Connect with us

Entertainment

Felicity Huffman Sentenced to 14 Days in Prison

Published

on

  • Actress Felicity Huffman was given a sentence of 14 days in prison for paying a college admissions consultant $15,000 to doctor her daughter’s SAT scores. 
  • Huffman will also be required to serve a year of supervised release, complete 250 hours of community service, and pay a fine of $30,000.
  • Huffman is the first of the 34 parents charged in the expansive college admissions scam. Many had viewed her verdict as a test case for future sentences of others involved in the scandal.

Felicity Huffman Sentenced

Actress Felicity Huffman was sentenced to 14 days in prison on Friday for her role in the infamous college admissions scandal Operation Varsity Blues, making her the first of nearly three dozen parents charged in the scheme.

Huffman had previously pleaded guilty to one count of conspiracy to commit mail fraud and honest services mail fraud in May after she admitted she had paid admissions consultant Rick Singer $15,000 to have her oldest daughter’s SAT answers corrected by a proctor.

In addition to the brief prison time, the actress’s sentence also includes a year of supervised release, 250 hours of community service, and the payment of a $30,000 fine.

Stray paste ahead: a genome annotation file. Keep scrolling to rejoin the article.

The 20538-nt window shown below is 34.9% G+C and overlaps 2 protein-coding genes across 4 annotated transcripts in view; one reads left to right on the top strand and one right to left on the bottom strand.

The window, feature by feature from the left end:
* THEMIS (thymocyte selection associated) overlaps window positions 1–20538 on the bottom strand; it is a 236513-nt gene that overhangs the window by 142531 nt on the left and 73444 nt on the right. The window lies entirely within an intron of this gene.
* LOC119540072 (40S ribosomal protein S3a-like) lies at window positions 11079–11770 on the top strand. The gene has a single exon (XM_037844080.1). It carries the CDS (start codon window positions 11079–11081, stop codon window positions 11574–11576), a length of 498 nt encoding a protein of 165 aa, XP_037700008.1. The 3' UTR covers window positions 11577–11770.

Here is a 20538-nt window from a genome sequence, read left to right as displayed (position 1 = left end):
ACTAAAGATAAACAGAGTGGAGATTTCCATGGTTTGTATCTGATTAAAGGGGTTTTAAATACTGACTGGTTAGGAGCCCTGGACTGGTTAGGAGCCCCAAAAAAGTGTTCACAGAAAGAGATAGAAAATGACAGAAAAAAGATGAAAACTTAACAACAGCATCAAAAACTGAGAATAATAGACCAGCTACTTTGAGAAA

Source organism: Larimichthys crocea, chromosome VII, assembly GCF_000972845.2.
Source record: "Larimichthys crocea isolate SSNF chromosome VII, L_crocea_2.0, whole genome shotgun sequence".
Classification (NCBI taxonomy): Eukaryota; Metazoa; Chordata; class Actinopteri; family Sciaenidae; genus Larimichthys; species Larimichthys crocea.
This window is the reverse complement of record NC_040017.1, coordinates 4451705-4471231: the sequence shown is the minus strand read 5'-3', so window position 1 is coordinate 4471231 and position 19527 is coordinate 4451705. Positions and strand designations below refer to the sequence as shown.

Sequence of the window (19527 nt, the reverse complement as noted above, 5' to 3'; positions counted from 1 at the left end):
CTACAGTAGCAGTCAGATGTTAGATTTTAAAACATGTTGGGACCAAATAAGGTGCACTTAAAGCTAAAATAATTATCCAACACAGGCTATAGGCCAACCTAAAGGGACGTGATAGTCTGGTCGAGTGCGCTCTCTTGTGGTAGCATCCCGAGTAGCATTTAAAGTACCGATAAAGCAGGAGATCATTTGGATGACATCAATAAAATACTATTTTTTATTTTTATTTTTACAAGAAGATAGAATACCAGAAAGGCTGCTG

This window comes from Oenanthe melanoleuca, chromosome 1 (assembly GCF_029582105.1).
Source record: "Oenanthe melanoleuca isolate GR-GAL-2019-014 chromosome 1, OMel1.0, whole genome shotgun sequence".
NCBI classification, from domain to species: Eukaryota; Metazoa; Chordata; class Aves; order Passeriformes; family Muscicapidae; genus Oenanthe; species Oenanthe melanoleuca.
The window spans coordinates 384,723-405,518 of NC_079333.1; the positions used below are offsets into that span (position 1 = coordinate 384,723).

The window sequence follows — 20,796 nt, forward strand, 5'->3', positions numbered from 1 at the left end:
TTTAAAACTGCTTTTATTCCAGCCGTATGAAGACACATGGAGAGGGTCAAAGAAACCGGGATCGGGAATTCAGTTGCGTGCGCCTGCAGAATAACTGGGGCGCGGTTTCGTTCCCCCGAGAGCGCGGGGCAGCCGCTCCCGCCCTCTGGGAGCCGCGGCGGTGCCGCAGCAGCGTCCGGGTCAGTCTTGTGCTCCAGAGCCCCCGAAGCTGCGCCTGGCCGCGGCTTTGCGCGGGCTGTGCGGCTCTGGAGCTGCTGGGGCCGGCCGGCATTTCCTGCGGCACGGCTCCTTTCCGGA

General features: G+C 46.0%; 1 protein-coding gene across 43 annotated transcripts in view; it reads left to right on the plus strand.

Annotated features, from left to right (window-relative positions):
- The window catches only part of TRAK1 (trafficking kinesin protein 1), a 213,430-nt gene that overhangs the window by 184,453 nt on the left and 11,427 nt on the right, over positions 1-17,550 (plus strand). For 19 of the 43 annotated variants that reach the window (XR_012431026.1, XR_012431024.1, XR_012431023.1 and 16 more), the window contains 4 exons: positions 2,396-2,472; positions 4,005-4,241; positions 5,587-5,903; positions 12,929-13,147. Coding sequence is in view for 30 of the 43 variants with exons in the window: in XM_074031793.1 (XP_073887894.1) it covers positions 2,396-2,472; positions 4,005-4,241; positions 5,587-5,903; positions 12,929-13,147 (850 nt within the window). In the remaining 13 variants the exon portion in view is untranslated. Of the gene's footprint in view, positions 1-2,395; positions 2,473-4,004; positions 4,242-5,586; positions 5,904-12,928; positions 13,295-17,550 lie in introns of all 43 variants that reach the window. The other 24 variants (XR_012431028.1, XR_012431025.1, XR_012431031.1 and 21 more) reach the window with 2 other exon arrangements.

Prosecutors had asked that the actress be sentenced to one month in prison, 12 years of supervised release, and pay a $20,000 fine.

Huffman’s lawyers, however, have said that she should not serve any prison time and had asked for one year of probation, 250 hours of community service, and a $20,000 fine.

Experts have argued that Huffman’s guilty plea and her numerous apologies encouraged Judge Indira Talwani, who oversaw her case, to lighten her sentence for the conspiracy charge, which carries a maximum sentence of 20 years in prison. 

During the sentencing Friday, Huffman choked up while reading a prepared statement in court before her sentence was handed down.

“I am deeply ashamed of what I have done,” Huffman said to the judge. “At the end of the day I had a choice to make. I could have said ‘no.’”

Announcing her decision, Talwani said she believes Huffman’s punishment is “the right sentence here.” 

“I think you take your sentence and you move forward,” she told the actress. “You can rebuild your life after this. You’ve paid your dues.”

Huffman also responded to the sentence in a statement.

“I broke the law,” she wrote. “I have admitted that and I pleaded guilty to this crime. There are no excuses or justifications for my actions. Period.”

“I would like to apologize again to my daughter, my husband, my family and the educational community for my actions,” she continued. “And I especially want to apologize to the students who work hard every day to get into college, and to their parents who make tremendous sacrifices supporting their children.”

Test Case for Operation Varsity Blues

Many have viewed Huffman’s sentencing as a test case for the other parents who have been indicted in the sweeping Operation Varsity Blues scandal.

Prosecutors have filed charged against 51 parents, coaches, and employees of Singer.

So far 15 of the 34 parents who have been charged have pleaded guilty. The majority of those parents are scheduled to be sentenced in the next few weeks, and most of their cases are set to be overseen by Judge Talwani.